You already know that many food products contain palm oil. And the logging of the trees that produce this kind of oil is destroying the homes of great apes such as the orangutan, the magnificent Sumatran tiger, the majestic Asian rhinoceros and more. But did you know that vegetarian and vegan food products can contain palm oil, too? Scarily, even if you’re choosing more vegetarian/vegan foods, manufactured foods could be destroying your ethics because of the palm oil they contain – 80% of which is produced in Indonesia and Malaysia.
Why manufacturers pick palm oil
From edibles to personal hygiene products, palm oil is used extensively by manufactures – it’s found in around half of all products in your local supermarket.
Manufacturers use palm oil for lots of reasons. Including that:
- It helps products retain their just-produced properties even after heating and cooking
- It’s stable for long periods
- It helps to extend the shelf life of foods
- It has a neutral taste and a creamy texture
- It’s quite cheap so much sought-after by manufacturers wanting to maximise profit.
How you can spot palm oil
In Australia, manufacturers only have to label three vegetable oils on food labels – peanut, sesame oil and soy bean oil. This is because these are common allergens – consuming these can obviously be dangerous for people who are allergic to these foods. A manufactured food does not have to state that it contains palm oil. But you can find it if you can spot the signs.
Look for saturated fat in vegetable oil
Take vegetable oil, for example. Vegetable oils don’t contain saturated fat – except for two of them. So, if a label that says a food product contains vegetable oil and then lists the concentration of saturated fat in that oil, then the oil may be derived from either coconut oil or palm oil.
If palm oil is used in cosmetics, it does need to be stated per se. But look for the term Elaeis guineensis which is the name for palm oil as stated by the cosmetics governing body, the International Nomenclature of Cosmetic Ingredients.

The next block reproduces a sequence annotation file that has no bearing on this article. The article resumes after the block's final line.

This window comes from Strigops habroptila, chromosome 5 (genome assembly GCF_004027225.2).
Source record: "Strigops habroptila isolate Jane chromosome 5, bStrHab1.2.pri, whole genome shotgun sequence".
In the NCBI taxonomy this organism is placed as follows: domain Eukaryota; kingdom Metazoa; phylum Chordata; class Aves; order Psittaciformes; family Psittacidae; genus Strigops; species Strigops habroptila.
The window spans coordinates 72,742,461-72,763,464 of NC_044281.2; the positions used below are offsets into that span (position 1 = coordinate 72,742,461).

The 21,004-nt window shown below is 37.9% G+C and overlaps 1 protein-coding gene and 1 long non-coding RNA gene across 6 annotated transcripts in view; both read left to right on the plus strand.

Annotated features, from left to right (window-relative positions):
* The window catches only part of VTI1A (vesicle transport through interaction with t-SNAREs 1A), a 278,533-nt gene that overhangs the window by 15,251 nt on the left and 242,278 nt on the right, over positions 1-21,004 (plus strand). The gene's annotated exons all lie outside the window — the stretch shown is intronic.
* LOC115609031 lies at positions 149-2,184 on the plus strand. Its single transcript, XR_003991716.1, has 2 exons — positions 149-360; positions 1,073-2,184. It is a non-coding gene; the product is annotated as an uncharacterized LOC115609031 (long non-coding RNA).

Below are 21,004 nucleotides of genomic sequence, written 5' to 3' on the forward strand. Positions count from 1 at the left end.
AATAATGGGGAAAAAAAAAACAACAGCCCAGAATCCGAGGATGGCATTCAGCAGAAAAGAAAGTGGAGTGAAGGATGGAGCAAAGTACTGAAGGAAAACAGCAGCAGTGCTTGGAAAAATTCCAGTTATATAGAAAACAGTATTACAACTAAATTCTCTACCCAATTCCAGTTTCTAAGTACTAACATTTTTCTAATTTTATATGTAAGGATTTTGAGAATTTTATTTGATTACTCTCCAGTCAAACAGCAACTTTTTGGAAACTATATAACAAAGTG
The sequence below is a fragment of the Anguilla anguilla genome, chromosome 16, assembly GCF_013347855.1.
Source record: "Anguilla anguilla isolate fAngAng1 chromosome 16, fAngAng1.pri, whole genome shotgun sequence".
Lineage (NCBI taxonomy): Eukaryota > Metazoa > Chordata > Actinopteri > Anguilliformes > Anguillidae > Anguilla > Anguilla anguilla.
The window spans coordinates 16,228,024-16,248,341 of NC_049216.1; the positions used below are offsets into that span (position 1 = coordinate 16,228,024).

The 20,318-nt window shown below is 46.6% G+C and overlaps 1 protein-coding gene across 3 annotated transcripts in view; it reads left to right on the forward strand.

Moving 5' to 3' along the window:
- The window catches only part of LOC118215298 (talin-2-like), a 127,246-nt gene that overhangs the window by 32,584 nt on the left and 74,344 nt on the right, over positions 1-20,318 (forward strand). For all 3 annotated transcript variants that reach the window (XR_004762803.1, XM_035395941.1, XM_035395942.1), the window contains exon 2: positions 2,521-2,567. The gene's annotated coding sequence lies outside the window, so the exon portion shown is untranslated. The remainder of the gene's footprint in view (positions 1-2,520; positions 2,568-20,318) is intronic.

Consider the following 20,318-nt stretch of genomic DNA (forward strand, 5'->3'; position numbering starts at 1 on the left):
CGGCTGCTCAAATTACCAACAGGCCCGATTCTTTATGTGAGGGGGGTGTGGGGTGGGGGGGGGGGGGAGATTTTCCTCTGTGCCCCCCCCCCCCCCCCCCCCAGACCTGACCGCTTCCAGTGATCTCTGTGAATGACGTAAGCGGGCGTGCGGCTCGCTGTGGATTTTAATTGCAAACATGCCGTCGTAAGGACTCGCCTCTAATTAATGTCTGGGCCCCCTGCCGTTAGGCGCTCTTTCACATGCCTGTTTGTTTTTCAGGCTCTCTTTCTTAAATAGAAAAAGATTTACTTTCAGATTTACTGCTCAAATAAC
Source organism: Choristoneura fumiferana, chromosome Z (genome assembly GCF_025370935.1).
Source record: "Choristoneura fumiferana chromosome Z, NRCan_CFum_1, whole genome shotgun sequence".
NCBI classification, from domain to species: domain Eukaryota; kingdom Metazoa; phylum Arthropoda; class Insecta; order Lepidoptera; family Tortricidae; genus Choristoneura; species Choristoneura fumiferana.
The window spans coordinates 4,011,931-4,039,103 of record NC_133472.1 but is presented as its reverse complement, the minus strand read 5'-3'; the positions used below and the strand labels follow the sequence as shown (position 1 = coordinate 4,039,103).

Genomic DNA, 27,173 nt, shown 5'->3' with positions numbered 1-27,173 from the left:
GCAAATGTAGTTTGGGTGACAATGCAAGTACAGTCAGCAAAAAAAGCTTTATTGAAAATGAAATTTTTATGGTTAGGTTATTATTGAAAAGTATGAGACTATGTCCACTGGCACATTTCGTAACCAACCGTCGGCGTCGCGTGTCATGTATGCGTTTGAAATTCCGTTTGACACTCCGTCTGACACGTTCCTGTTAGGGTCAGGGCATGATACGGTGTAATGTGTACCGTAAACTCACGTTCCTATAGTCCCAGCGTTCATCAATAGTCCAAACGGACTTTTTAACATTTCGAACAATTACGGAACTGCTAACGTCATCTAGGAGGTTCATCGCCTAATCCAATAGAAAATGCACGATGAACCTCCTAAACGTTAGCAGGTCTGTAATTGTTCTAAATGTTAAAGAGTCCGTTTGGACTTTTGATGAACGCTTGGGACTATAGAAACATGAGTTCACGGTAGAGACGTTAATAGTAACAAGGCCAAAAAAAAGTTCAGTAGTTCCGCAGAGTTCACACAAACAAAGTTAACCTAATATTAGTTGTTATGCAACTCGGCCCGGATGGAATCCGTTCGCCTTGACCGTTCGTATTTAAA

Palm oil and your health
As well as avoiding palm oil as much as you can for the sake of wildlife and habitat, there’s another reason to reduce your intake of palm oil – for the sake of your health. The World Health Organization says that the fatty acid palmitic acid in palm oil raises your risk of cardiovascular disease. WHO recommends that you avoid consuming palm and coconut oil (the only two vegetable oils that contain saturated fat).
Protecting against deforestation
Want to protect against deforestation, global warming and destruction of homes for the remaining wild animals? Here’s what you can do:
- Avoid products that contain palm oil as much as you can. Download a palm oil free shopping guide here:
- Go to Borneo Orangutan Survival Australia for more alternatives to palm oil here
- Look for palm oil from Identity Preserved Certified Sustainable Palm Oil (CSPO). CSPO is oil certified sustainable and fully traceable to a single source. Or choose segregated CSPO which is oil that’s 100% certified sustainable from mixed sources. Palm oil that comes from the Roundtable of Sustainable Palm Oil (RSPO) is vetted by an organisation that encourages members to buy palm oil from sustainable sources. The RSPO certifies a range of palm oil supply options which vary in their degree of sustainability and environmental impact.
Every choice you make makes a difference – not just to you but to the lives of others.